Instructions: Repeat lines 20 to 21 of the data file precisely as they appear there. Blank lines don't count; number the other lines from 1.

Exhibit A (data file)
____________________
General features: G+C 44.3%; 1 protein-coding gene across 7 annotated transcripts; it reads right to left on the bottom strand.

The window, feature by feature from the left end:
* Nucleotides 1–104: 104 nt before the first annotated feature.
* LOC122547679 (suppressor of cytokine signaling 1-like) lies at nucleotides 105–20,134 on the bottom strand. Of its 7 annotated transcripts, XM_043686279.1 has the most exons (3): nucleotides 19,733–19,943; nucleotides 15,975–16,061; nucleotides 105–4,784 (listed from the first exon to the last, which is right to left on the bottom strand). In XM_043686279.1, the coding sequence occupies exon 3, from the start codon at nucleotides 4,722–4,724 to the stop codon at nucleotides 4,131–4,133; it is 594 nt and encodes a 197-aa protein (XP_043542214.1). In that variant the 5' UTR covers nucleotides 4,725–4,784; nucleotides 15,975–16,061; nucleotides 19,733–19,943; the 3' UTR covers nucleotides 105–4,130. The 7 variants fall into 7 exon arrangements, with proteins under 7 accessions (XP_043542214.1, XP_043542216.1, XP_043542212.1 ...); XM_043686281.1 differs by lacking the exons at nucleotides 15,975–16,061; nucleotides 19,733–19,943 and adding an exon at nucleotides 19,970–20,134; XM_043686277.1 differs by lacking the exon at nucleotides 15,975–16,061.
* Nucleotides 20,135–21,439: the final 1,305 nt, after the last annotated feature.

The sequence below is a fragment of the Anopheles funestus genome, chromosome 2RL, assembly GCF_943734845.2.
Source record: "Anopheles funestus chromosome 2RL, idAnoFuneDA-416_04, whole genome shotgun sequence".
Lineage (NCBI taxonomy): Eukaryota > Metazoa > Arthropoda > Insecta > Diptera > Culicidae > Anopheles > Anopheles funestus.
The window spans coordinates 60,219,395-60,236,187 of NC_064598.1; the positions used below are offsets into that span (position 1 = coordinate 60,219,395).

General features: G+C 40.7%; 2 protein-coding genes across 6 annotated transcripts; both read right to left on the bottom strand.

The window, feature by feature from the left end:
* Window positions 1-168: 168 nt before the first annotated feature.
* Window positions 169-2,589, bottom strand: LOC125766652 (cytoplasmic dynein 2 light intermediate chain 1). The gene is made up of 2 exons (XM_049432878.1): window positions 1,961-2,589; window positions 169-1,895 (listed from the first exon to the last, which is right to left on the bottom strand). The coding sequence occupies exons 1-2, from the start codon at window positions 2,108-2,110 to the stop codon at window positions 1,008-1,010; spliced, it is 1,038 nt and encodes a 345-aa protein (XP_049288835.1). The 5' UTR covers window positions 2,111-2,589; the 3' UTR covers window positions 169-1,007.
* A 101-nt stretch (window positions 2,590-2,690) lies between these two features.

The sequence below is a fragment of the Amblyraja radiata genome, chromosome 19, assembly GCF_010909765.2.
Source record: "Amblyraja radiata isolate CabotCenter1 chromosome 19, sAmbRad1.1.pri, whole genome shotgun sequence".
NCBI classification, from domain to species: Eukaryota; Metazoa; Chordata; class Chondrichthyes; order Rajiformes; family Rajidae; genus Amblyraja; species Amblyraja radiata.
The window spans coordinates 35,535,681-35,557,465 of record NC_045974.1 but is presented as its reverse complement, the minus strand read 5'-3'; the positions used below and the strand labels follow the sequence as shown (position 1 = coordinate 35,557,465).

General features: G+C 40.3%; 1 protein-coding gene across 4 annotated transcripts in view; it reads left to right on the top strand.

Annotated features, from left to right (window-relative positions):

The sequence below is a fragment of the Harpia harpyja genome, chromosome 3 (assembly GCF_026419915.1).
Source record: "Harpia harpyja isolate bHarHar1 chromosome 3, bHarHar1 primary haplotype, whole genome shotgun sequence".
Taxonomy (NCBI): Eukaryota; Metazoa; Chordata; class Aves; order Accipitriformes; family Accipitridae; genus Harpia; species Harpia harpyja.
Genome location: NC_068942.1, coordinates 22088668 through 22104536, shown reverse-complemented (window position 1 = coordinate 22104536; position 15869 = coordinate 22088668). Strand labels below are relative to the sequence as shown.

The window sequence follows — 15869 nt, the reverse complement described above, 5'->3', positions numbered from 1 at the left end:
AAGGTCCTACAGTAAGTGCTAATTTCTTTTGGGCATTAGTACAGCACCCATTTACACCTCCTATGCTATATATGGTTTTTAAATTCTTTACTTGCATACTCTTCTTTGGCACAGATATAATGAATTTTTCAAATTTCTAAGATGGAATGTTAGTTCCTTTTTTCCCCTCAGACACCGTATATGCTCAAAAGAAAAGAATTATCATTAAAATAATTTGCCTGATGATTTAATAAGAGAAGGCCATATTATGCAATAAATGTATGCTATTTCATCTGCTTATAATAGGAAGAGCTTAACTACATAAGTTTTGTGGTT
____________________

Annotated features, from left to right (window-relative positions):

The sequence below is a fragment of the Harpia harpyja genome, chromosome 3 (assembly GCF_026419915.1).